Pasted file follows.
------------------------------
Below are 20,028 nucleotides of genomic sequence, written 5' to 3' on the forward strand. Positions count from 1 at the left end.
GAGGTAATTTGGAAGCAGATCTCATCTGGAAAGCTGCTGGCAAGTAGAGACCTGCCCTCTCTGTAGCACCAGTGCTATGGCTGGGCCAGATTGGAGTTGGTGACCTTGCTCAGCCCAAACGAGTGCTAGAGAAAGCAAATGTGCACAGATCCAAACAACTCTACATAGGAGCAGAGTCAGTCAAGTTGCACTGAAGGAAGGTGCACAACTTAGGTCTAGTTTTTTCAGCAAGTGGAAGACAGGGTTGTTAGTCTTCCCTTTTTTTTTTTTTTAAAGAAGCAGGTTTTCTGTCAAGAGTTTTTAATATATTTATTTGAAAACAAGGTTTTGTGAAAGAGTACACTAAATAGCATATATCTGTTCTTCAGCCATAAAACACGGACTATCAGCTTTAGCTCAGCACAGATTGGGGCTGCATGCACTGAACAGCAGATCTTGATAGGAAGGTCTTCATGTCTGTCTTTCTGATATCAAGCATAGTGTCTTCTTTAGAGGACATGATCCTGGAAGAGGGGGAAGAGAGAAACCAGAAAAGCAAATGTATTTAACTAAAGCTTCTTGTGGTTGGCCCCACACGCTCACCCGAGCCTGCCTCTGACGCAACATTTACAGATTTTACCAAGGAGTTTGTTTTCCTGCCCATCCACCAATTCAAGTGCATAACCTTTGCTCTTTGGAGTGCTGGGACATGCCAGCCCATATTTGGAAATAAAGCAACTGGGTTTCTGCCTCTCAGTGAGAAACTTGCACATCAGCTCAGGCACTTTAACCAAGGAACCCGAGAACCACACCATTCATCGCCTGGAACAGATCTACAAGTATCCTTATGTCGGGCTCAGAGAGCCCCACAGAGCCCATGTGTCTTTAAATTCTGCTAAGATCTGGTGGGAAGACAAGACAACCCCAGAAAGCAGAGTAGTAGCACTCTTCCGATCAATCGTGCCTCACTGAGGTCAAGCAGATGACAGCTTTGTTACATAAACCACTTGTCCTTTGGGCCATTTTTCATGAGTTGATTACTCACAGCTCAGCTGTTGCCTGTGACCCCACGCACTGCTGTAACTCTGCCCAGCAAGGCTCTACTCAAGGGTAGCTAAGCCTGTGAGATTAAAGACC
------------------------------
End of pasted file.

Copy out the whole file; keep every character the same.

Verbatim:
Below are 20,028 nucleotides of genomic sequence, written 5' to 3' on the forward strand. Positions count from 1 at the left end.
GAGGTAATTTGGAAGCAGATCTCATCTGGAAAGCTGCTGGCAAGTAGAGACCTGCCCTCTCTGTAGCACCAGTGCTATGGCTGGGCCAGATTGGAGTTGGTGACCTTGCTCAGCCCAAACGAGTGCTAGAGAAAGCAAATGTGCACAGATCCAAACAACTCTACATAGGAGCAGAGTCAGTCAAGTTGCACTGAAGGAAGGTGCACAACTTAGGTCTAGTTTTTTCAGCAAGTGGAAGACAGGGTTGTTAGTCTTCCCTTTTTTTTTTTTTTAAAGAAGCAGGTTTTCTGTCAAGAGTTTTTAATATATTTATTTGAAAACAAGGTTTTGTGAAAGAGTACACTAAATAGCATATATCTGTTCTTCAGCCATAAAACACGGACTATCAGCTTTAGCTCAGCACAGATTGGGGCTGCATGCACTGAACAGCAGATCTTGATAGGAAGGTCTTCATGTCTGTCTTTCTGATATCAAGCATAGTGTCTTCTTTAGAGGACATGATCCTGGAAGAGGGGGAAGAGAGAAACCAGAAAAGCAAATGTATTTAACTAAAGCTTCTTGTGGTTGGCCCCACACGCTCACCCGAGCCTGCCTCTGACGCAACATTTACAGATTTTACCAAGGAGTTTGTTTTCCTGCCCATCCACCAATTCAAGTGCATAACCTTTGCTCTTTGGAGTGCTGGGACATGCCAGCCCATATTTGGAAATAAAGCAACTGGGTTTCTGCCTCTCAGTGAGAAACTTGCACATCAGCTCAGGCACTTTAACCAAGGAACCCGAGAACCACACCATTCATCGCCTGGAACAGATCTACAAGTATCCTTATGTCGGGCTCAGAGAGCCCCACAGAGCCCATGTGTCTTTAAATTCTGCTAAGATCTGGTGGGAAGACAAGACAACCCCAGAAAGCAGAGTAGTAGCACTCTTCCGATCAATCGTGCCTCACTGAGGTCAAGCAGATGACAGCTTTGTTACATAAACCACTTGTCCTTTGGGCCATTTTTCATGAGTTGATTACTCACAGCTCAGCTGTTGCCTGTGACCCCACGCACTGCTGTAACTCTGCCCAGCAAGGCTCTACTCAAGGGTAGCTAAGCCTGTGAGATTAAAGACC